Critical thinking is the intellectually disciplined process of actively and skillfully conceptualizing, applying, analyzing, synthesizing, and/or evaluating information gathered from, or generated by, observation, experience, reflection, reasoning, or communication, as a guide to belief and action. In its exemplary form, it is based on universal intellectual values that transcend subject matter divisions: clarity, accuracy, precision, consistency, relevance, sound evidence, good reasons, depth, breadth, and fairness.

Critical thinking is that mode of thinking — about any subject, content,or problem — in which the thinker improves the quality of his or her thinking by skillfully analyzing, assessing, and reconstructing it. Critical thinking is self-directed, self-disciplined, self-monitored, and self-corrective thinking. It presupposes assent to rigorous standards of excellence and mindful command of their use. It entails effective communication and problem-solving abilities, as well as a commitment to overcome our native egocentrism and sociocentrism.

Our basic concept of critical thinking is, at root, simple. We could define it as the art of taking charge of your own mind. Its value is also at root simple: if we can take charge of our own minds, we can take charge of our lives; we can improve them, bringing them under our self command and direction. Of course, this requires that we learn self-discipline and the art of self-examination. This involves becoming interested in how our minds work, how we can monitor, fine tune, and modify their operations for the better. It involves getting into the habit of reflectively examining our impulsive and accustomed ways of thinking and acting in every dimension of our lives.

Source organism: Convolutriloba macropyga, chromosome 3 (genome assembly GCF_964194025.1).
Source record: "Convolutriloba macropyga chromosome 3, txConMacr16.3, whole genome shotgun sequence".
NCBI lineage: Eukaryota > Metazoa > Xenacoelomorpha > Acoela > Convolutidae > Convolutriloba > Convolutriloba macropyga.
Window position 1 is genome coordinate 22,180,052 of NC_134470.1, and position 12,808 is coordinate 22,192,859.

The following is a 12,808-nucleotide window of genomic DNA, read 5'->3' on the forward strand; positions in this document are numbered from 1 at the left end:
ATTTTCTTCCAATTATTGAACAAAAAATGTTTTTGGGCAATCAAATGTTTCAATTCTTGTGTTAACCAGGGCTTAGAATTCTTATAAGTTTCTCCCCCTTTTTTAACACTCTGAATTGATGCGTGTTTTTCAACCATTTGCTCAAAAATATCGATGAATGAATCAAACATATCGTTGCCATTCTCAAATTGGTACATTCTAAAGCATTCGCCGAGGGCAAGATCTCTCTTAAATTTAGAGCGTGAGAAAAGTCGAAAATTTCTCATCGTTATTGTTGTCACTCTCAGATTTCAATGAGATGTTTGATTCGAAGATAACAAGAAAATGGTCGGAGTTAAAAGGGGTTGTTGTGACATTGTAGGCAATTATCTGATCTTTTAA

I still define myself as a believer in Jesus Christ, however....and just as fundamentalism scares the American Secularist, unchecked skepticism scares me and those like me who are attached to our beliefs. One example that I read at EvC recently came from my online friend and fellow EvC member, Schrafinator. In message 69 she makes the statement that